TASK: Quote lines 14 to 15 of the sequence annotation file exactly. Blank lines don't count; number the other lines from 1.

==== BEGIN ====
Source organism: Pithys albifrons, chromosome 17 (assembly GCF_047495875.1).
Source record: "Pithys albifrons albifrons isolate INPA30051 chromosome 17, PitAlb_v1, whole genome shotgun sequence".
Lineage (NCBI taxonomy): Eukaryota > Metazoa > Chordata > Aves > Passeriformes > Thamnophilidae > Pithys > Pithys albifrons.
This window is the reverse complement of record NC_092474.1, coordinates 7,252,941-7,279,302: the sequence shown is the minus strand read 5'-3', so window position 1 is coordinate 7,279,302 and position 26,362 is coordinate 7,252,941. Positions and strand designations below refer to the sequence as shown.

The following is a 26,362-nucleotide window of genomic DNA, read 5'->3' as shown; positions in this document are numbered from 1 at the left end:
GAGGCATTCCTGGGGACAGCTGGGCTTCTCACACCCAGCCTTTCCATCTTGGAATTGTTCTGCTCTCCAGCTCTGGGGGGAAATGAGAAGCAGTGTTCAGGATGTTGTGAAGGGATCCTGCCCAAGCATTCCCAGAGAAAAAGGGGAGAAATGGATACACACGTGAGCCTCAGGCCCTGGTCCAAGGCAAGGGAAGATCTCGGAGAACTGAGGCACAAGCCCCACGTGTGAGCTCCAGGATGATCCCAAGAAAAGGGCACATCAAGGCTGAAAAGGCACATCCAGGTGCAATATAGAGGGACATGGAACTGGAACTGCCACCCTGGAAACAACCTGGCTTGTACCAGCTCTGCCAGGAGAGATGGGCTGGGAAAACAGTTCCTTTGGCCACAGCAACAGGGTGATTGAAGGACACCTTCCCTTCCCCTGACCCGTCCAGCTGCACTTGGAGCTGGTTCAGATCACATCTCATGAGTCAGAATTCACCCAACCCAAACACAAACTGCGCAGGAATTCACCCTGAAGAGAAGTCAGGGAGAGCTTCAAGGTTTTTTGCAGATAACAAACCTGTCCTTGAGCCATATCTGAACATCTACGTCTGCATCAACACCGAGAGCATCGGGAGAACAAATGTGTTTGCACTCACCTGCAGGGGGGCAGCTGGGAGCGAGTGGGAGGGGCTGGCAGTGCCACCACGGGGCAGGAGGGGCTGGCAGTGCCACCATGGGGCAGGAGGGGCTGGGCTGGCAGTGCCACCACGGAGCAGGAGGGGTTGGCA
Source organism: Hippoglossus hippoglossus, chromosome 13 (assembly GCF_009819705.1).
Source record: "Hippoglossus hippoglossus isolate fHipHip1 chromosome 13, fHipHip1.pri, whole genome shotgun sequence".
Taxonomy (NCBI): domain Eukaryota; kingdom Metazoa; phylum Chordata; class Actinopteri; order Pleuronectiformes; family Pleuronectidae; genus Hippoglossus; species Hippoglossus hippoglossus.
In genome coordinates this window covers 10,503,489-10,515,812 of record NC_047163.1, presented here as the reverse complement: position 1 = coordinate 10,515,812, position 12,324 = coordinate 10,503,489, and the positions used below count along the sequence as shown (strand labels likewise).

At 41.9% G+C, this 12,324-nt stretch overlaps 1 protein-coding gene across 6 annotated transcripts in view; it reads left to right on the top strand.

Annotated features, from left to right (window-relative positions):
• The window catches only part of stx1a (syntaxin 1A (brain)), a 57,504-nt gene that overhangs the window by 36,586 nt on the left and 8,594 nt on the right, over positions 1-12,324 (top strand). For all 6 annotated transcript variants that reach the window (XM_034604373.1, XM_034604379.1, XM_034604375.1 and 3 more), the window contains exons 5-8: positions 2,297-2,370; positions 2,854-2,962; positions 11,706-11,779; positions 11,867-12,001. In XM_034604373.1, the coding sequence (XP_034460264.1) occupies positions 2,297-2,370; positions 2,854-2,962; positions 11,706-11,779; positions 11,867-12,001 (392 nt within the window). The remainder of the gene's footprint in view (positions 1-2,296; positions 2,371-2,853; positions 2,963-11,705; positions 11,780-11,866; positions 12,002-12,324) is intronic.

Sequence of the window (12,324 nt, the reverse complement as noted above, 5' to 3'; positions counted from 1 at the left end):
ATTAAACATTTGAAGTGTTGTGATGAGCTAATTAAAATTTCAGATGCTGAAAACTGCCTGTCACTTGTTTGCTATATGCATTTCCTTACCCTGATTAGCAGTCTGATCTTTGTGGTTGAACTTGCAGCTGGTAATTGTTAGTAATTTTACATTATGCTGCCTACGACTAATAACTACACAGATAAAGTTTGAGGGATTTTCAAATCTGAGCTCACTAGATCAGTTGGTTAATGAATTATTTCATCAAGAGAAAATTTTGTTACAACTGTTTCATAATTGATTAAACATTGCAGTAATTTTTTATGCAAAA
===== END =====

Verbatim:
Sequence of the window (12,324 nt, the reverse complement as noted above, 5' to 3'; positions counted from 1 at the left end):
ATTAAACATTTGAAGTGTTGTGATGAGCTAATTAAAATTTCAGATGCTGAAAACTGCCTGTCACTTGTTTGCTATATGCATTTCCTTACCCTGATTAGCAGTCTGATCTTTGTGGTTGAACTTGCAGCTGGTAATTGTTAGTAATTTTACATTATGCTGCCTACGACTAATAACTACACAGATAAAGTTTGAGGGATTTTCAAATCTGAGCTCACTAGATCAGTTGGTTAATGAATTATTTCATCAAGAGAAAATTTTGTTACAACTGTTTCATAATTGATTAAACATTGCAGTAATTTTTTATGCAAAA